The hotel in Sorrento lives up to its “big” name

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The oldest hotel on the Sorrento Peninsula, a stay at the Grand Hotel Cocumella is like stepping back in time into a world of old-school hospitality and charm. Formerly a 16th-century monastery and now adjoining the old chapel, the hotel has hosted Goethe, Mary Shelley, Hans Christian Anderson and Sigmund Freud on their ‘Grand Tour’ throughout its 200-year history. And now it houses me.

The look

The Grand Hotel Cocumella sits on a huge piece of land next to the overlooked parish of Sant’Angello, just a few minutes drive from Sorrento. The main building has majestic arched hallways lined with statues that lead to a tiny bar and restaurant overlooking the grounds and the sea. Outside, a long path leads diagonally through manicured and dense gardens with ornate statues, a vegetable garden and fruit trees. Tucked away is a tennis court, pool and a second restaurant. The path ends at the top of the cliffs with magnificent views of the sea and peninsula down to Ischia, Naples and Vesuvius. There is also a restaurant here and access to a private beach via an impressive path carved through the side of the cliff. A serviced pier juts out into the ocean from the beach, where guests can relax on sun loungers between ocean dives.

service

I am impressed by the concierge who, via email request before my arrival, arranges a spectacular sunny yellow Vespa to cruise around Amalfi and Sorrento for the next four days. The Vespa – which lacks a rear-view mirror – draws more attention than I expected, even from the Positano police, who gave me a parking fine. I wouldn’t be surprised if it now has its own TIkTok account. Service here is of the old-fashioned five-star kind across the board, with sweet quirks like acquiring your (very large) key every time you leave the hotel and staff remembering your room number every time , when you come back to pick them up.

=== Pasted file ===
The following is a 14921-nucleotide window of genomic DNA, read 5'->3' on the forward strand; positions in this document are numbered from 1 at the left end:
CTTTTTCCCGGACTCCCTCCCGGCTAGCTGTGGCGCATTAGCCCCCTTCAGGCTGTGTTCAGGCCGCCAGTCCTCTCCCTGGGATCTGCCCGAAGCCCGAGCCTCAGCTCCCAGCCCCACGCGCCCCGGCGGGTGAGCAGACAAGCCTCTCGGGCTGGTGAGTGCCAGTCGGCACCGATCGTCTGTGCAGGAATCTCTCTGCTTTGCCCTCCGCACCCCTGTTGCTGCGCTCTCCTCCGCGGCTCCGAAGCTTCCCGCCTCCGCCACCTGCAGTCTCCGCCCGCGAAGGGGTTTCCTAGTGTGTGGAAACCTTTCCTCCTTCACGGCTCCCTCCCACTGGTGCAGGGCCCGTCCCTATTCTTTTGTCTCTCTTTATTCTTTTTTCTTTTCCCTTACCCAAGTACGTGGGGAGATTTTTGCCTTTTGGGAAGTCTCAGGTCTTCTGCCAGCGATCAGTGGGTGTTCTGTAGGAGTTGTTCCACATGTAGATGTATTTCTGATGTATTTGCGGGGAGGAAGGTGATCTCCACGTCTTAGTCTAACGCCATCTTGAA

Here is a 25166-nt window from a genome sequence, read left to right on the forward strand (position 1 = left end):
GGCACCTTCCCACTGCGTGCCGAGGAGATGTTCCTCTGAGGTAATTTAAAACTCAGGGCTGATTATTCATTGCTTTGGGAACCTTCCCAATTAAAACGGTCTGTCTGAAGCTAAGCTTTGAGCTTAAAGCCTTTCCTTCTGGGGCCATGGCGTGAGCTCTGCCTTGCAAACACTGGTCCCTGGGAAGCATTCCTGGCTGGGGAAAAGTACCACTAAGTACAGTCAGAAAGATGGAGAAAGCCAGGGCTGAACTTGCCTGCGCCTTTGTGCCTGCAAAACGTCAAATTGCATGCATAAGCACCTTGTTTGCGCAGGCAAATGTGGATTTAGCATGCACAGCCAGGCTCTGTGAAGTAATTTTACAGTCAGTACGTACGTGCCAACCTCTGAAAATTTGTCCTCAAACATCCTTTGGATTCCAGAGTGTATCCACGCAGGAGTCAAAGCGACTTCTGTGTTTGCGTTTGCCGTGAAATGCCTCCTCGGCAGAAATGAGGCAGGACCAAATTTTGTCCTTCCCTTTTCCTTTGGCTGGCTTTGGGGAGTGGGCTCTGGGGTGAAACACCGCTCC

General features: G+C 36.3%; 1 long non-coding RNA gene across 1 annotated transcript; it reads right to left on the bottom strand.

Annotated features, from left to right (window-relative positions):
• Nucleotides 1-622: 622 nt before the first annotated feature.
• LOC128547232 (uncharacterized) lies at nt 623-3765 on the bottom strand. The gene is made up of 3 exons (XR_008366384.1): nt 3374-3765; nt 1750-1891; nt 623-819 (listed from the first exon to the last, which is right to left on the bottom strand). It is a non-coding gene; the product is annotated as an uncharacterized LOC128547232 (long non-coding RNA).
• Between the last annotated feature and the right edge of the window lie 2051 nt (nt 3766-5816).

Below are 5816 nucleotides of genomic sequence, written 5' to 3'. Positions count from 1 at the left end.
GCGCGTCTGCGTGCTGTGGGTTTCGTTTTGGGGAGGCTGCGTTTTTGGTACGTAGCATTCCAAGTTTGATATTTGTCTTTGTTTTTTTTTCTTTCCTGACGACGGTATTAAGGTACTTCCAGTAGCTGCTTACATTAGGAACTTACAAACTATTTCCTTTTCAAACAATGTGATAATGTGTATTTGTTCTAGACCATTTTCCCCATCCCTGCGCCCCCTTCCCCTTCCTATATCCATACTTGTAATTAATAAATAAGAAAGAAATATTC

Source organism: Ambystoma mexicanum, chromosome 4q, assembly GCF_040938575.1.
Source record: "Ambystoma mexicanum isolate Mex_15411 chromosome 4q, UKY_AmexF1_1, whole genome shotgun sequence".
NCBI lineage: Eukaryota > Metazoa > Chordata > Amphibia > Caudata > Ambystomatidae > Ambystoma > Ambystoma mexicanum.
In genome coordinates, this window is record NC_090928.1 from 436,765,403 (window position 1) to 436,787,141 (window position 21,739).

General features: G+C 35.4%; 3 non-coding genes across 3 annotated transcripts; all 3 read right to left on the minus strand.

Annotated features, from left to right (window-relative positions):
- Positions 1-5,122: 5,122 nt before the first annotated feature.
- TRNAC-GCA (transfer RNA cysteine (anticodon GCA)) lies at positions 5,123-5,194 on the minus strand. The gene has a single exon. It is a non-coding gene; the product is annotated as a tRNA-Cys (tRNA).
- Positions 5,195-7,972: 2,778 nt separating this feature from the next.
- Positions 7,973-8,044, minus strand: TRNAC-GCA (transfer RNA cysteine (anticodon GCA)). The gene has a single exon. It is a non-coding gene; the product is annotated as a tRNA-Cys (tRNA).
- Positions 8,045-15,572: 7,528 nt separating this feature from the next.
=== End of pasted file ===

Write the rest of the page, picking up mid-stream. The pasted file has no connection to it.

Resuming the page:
The room

I love this room which is large and has a beautiful view over the property to the sea and Mount Vesuvius. Decorated with antique furniture, it has a separate bedroom and living room, a balcony and a sun terrace. The marble bathroom has a large whirlpool tub from which to soak up the view, and there are large bottles of Diptyche toiletries that I’ll be enjoying for days to come. There’s nightly turndown service and fresh flowers — a nice touch.

food + drink

Starving after my trip from Rome, I rush to a pit stop at the poolside restaurant L’Agrumeto, which is shaded by vines and orange trees with an outdoor kitchen and pizza oven – classic Amalfi decor. The smell of cooked tomatoes is intoxicating, and I can’t resist ordering a pasta dish smothered in the stuff. The excellent staff here also recommended the pizza, so I come back the next day for one of these doughy delights, served with a whole slice of burrata in the center and local anchovies.

Perched on the cliff top with stunning views of the lights of Naples sparkling beneath distant Mount Vesuvius is the third restaurant, Coku, Italy’s first robata restaurant. The generous portions at lunch mean I can’t fit a heavy dinner, but my tempura fish and vegetable “snack” is indeed a hearty portion that I wash down with a sturdy Negroni. Breakfast is another smorgasbord of temptation, with staff I trust presenting focaccia straight from the oven and fresh orange juice from the orchard outside my window. There are whole grain croissants with a touch of honey; Fruit tarts, cakes, different types of cheese and so on.

On road

Sorrento is so close that you can walk there within 30 minutes. and the under-the-radar Sant’ Angello is also worth exploring. However, I have my own bikes and can take me down the Sorrento coast from here. The Amalfi Coast is also within easy reach – Positano is probably far enough away, anything else would make the day a long day and you may want to take some time to enjoy the hotel’s facilities. And having your own sun lounger on a private beach is enviable in Italy.

The judgment

This classic luxury hotel lives up to its great name and is a destination in itself.

Our rating of five

Five

The essentials

Via Cocumella, 7, 80065, Sant’Agnello di Sorrento, Italy; [email protected]; cocumella.com. Rooms from €500 ($719) per night.

To mark

I can’t decide if this is my first time observing the view from my balcony; a swim on the private beach or a lunch under the vines on pasta with tomato.

Little light

No USB ports make charging devices difficult—plan accordingly.

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